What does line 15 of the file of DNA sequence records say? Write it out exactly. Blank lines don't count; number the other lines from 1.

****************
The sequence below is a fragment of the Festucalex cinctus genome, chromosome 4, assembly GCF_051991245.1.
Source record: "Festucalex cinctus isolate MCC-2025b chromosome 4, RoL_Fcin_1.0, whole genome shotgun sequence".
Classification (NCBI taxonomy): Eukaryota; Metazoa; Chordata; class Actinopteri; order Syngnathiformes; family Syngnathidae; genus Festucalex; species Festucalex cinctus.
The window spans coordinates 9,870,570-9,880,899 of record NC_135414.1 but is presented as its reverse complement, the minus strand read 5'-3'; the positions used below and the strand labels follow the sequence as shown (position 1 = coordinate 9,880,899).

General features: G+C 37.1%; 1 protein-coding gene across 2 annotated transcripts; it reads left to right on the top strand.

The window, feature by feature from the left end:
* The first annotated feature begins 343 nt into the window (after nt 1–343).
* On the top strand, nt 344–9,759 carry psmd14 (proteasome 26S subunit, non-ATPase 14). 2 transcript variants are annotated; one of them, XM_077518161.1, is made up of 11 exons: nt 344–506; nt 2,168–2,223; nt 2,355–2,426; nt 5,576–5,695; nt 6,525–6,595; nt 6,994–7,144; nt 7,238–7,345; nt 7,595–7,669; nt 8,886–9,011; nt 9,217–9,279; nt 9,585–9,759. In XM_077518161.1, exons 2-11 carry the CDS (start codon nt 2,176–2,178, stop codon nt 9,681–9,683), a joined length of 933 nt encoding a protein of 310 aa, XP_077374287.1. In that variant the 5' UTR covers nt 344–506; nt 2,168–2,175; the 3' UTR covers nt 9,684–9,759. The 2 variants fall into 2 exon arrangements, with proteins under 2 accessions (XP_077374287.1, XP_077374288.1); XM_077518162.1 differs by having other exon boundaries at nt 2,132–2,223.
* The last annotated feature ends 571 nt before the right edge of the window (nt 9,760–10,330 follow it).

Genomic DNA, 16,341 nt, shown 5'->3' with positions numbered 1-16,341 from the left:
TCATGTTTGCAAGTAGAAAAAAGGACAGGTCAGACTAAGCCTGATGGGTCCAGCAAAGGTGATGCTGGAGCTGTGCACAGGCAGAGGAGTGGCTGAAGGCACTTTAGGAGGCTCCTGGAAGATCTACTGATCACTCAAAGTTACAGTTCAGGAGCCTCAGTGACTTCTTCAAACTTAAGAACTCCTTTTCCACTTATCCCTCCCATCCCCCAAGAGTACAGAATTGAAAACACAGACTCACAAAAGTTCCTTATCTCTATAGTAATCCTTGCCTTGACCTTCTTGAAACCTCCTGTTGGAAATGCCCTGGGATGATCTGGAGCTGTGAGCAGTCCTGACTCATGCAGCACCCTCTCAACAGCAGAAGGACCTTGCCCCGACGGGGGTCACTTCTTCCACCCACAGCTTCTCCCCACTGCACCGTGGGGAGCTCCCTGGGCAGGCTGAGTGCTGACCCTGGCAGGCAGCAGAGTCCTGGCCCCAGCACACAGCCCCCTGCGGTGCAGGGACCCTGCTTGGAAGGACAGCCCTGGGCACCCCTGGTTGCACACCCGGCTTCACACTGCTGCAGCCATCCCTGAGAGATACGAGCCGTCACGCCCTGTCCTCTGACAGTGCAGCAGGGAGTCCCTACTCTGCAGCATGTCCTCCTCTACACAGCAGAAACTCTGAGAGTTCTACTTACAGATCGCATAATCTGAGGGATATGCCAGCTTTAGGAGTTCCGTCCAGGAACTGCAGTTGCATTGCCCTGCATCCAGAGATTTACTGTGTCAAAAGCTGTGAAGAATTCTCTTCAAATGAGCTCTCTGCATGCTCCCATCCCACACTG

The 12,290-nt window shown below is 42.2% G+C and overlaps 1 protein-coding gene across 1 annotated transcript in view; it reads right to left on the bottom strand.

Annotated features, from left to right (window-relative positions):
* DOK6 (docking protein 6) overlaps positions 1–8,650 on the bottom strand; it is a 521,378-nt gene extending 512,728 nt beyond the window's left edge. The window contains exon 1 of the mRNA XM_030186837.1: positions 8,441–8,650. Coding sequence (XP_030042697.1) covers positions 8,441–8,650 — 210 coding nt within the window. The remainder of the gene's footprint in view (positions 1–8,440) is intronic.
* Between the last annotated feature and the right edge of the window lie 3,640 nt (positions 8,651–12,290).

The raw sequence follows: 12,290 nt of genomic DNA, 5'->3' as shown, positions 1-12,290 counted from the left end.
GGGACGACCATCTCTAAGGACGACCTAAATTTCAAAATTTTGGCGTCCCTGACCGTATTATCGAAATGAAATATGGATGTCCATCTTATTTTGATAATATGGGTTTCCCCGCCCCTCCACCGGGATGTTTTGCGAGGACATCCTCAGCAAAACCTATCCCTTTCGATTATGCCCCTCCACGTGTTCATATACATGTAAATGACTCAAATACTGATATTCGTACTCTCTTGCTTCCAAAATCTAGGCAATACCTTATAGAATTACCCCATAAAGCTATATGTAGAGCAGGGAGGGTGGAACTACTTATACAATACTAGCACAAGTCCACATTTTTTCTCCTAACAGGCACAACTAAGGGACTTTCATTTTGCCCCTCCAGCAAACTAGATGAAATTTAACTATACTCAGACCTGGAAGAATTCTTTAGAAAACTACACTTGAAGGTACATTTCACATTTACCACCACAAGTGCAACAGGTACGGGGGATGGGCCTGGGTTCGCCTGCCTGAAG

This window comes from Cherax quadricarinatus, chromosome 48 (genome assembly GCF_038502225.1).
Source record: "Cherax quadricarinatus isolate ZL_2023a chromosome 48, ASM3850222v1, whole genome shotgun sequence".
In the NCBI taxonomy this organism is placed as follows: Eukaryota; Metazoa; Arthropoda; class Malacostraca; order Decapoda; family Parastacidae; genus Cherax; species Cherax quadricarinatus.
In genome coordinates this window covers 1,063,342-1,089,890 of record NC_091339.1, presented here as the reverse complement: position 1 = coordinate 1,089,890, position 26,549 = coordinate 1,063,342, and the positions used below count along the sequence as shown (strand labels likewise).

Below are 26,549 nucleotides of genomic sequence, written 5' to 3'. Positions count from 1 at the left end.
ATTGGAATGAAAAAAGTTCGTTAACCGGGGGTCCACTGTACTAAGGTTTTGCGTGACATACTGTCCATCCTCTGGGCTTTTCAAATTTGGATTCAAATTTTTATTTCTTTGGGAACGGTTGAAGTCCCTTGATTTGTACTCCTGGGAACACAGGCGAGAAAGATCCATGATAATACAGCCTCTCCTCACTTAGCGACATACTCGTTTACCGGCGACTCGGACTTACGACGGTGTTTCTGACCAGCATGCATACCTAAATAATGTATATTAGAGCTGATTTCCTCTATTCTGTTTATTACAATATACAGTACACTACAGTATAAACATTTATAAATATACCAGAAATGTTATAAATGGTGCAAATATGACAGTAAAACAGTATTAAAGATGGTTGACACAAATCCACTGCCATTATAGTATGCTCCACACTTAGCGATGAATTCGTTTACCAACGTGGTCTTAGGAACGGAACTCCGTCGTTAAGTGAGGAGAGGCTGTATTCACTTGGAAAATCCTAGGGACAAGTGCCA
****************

* Between the last annotated feature and the right edge of the window lie 3,640 nt (positions 8,651–12,290).